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dc.contributor.supervisor Entz, Martin (Plant Science) en_US
dc.contributor.author Podolsky, Kristen
dc.date.accessioned 2013-09-11T13:31:10Z
dc.date.available 2013-09-11T13:31:10Z
dc.date.issued 2013-09-11
dc.identifier.uri http://hdl.handle.net/1993/22160
dc.description.abstract Reducing tillage in Canadian organic cropping systems is a priority to preserve soil quality and increase long term sustainability. Novel methods for management of cover crops offer farmers the opportunity to reduce both tillage and herbicide use during this phase of the crop rotation but require further investigation across a range of cropping systems. The objective of this study was to compare the blade roller, flail mower and wide blade cultivator (noble blade) with standard tillage for management of an annual pea-barley (Pisum sativum L. – Hordeum vulgare L.) green manure in the Canadian prairies. The experiment was conducted twice at Carman, Manitoba (long-term organic management) and Lethbridge, Alberta (previous herbicide and fertilizer use) from 2010-2012. The green manure was planted in spring of year 1 and grown until pea full bloom when five management treatments were applied; 1) standard tillage with a field disc 2) blade roller, 3) blade rolled once plus tillage in late fall and spring, 4) wide blade cultivator and 5) flail mower. Spring wheat (Triticum aestivum L.) was planted in spring of year 2. The effect of management treatment on surface residue, soil nitrogen, soil microclimate, weed population dynamics and subsequent spring wheat yield was evaluated. At Carman, managing green manure without tillage (blade roller or flail mower) significantly increased winter annual and perennial weed pressure and reduced soil nitrate availability; these factors contributed to wheat yield reductions in both years compared to standard tillage. Wide blade cultivation and blade rolling plus tillage maintained crop yield at one and both years, respectively, compared to tillage. Without sufficient mulch for weed suppression, soil disturbance was required to control weeds and ensure adequate nitrogen uptake in the crop. Replacing one tillage operation with blade rolling reduces energy costs and erosion risk without sacrificing yield. At Lethbridge, previous herbicide and fertilizer use masked the effect of green manure management. Markedly different results from Carman and Lethbridge emphasize that the adaptability of reduced tillage green manure management is site-specific due to differences in climate and cropping history. This research highlights important differences in the efficacy, erosion risk, weed control, nitrogen availability, main crop yield and energy savings associated with each management method. en_US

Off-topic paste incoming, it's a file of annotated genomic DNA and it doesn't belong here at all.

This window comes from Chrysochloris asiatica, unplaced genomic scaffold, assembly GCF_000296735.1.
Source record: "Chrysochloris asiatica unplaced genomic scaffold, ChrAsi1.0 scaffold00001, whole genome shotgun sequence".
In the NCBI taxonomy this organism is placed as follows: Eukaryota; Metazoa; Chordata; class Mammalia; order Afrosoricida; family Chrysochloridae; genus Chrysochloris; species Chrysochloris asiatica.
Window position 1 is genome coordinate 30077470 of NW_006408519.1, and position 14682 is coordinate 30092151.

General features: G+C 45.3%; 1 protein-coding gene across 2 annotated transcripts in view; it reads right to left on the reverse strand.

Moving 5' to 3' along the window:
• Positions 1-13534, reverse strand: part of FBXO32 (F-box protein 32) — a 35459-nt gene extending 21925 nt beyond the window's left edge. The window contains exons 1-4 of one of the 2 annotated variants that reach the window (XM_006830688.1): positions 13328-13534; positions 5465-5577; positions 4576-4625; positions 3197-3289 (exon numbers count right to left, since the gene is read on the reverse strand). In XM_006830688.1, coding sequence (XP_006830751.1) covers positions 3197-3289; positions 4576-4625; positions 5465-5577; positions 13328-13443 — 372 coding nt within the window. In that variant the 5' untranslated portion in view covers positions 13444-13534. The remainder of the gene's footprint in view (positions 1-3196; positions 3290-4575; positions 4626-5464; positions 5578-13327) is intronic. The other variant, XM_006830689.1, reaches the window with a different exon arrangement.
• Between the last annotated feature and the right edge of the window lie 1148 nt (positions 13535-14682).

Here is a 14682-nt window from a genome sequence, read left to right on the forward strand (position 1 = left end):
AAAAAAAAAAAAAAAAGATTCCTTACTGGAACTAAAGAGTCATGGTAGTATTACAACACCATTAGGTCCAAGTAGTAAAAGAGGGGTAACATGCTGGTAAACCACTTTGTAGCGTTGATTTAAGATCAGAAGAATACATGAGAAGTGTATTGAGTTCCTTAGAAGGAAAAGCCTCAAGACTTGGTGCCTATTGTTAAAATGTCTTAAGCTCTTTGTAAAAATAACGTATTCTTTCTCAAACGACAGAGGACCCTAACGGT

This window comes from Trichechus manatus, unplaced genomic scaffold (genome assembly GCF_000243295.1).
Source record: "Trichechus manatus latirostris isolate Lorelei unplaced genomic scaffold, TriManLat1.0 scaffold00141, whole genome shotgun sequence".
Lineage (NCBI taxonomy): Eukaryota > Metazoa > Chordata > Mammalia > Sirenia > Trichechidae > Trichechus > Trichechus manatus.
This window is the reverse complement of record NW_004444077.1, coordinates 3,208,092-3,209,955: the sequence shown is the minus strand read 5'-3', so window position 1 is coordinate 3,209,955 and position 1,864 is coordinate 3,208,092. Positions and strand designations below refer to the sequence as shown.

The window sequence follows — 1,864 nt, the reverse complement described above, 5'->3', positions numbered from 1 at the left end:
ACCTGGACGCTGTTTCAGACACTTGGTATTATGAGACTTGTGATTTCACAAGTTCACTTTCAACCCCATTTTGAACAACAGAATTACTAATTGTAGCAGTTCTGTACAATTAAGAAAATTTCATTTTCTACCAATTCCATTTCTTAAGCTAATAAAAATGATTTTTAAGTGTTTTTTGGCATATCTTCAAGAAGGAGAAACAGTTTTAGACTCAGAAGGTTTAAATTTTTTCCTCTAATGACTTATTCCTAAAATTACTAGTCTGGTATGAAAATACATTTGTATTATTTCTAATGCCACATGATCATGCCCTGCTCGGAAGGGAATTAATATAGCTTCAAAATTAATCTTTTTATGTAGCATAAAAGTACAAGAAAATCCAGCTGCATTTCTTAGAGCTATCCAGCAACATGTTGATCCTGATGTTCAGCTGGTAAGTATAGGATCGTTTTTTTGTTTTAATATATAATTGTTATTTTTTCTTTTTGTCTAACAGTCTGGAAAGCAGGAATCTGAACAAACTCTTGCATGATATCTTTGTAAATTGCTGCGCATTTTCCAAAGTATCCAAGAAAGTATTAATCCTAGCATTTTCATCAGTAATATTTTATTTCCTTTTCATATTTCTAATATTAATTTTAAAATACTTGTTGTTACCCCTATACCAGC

dc.subject organic en_US
dc.subject reduced tillage en_US
dc.subject green manure en_US
dc.subject nitrogen en_US
dc.subject blade roller en_US
dc.subject weeds en_US
dc.title Reduced tillage implements for management of an organic green manure: effects on nitrogen, weeds and wheat yield en_US
dc.degree.discipline Plant Science en_US
dc.contributor.examiningcommittee Flaten, Don (Soil Science) Gulden, Rob (Plant Science) en_US
dc.degree.level Master of Science (M.Sc.) en_US
dc.description.note October 2013 en_US


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